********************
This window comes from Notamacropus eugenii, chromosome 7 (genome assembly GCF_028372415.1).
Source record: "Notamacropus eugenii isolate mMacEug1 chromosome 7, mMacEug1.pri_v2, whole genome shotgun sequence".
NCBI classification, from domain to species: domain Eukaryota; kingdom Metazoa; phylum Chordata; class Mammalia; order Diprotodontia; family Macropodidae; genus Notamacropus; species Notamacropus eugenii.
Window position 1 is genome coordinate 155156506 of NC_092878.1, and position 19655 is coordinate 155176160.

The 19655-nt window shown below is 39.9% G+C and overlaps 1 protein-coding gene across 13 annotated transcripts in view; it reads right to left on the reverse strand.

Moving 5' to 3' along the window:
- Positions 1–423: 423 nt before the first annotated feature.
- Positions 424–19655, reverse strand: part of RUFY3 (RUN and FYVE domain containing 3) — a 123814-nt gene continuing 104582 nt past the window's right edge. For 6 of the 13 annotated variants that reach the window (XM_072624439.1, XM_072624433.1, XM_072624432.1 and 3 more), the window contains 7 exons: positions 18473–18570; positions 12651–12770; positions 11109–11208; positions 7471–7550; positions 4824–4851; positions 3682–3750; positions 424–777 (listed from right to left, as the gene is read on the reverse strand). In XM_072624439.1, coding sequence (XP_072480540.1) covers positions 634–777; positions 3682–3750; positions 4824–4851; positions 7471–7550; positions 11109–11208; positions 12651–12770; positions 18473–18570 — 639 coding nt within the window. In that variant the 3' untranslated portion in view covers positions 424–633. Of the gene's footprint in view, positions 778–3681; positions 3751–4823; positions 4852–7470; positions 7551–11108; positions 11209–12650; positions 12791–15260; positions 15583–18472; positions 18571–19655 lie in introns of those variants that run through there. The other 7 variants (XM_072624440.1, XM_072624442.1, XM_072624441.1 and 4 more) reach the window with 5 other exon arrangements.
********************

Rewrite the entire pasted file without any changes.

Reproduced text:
This window comes from Notamacropus eugenii, chromosome 7 (genome assembly GCF_028372415.1).
Source record: "Notamacropus eugenii isolate mMacEug1 chromosome 7, mMacEug1.pri_v2, whole genome shotgun sequence".
NCBI classification, from domain to species: domain Eukaryota; kingdom Metazoa; phylum Chordata; class Mammalia; order Diprotodontia; family Macropodidae; genus Notamacropus; species Notamacropus eugenii.
Window position 1 is genome coordinate 155156506 of NC_092878.1, and position 19655 is coordinate 155176160.

The 19655-nt window shown below is 39.9% G+C and overlaps 1 protein-coding gene across 13 annotated transcripts in view; it reads right to left on the reverse strand.

Moving 5' to 3' along the window:
- Positions 1–423: 423 nt before the first annotated feature.
- Positions 424–19655, reverse strand: part of RUFY3 (RUN and FYVE domain containing 3) — a 123814-nt gene continuing 104582 nt past the window's right edge. For 6 of the 13 annotated variants that reach the window (XM_072624439.1, XM_072624433.1, XM_072624432.1 and 3 more), the window contains 7 exons: positions 18473–18570; positions 12651–12770; positions 11109–11208; positions 7471–7550; positions 4824–4851; positions 3682–3750; positions 424–777 (listed from right to left, as the gene is read on the reverse strand). In XM_072624439.1, coding sequence (XP_072480540.1) covers positions 634–777; positions 3682–3750; positions 4824–4851; positions 7471–7550; positions 11109–11208; positions 12651–12770; positions 18473–18570 — 639 coding nt within the window. In that variant the 3' untranslated portion in view covers positions 424–633. Of the gene's footprint in view, positions 778–3681; positions 3751–4823; positions 4852–7470; positions 7551–11108; positions 11209–12650; positions 12791–15260; positions 15583–18472; positions 18571–19655 lie in introns of those variants that run through there. The other 7 variants (XM_072624440.1, XM_072624442.1, XM_072624441.1 and 4 more) reach the window with 5 other exon arrangements.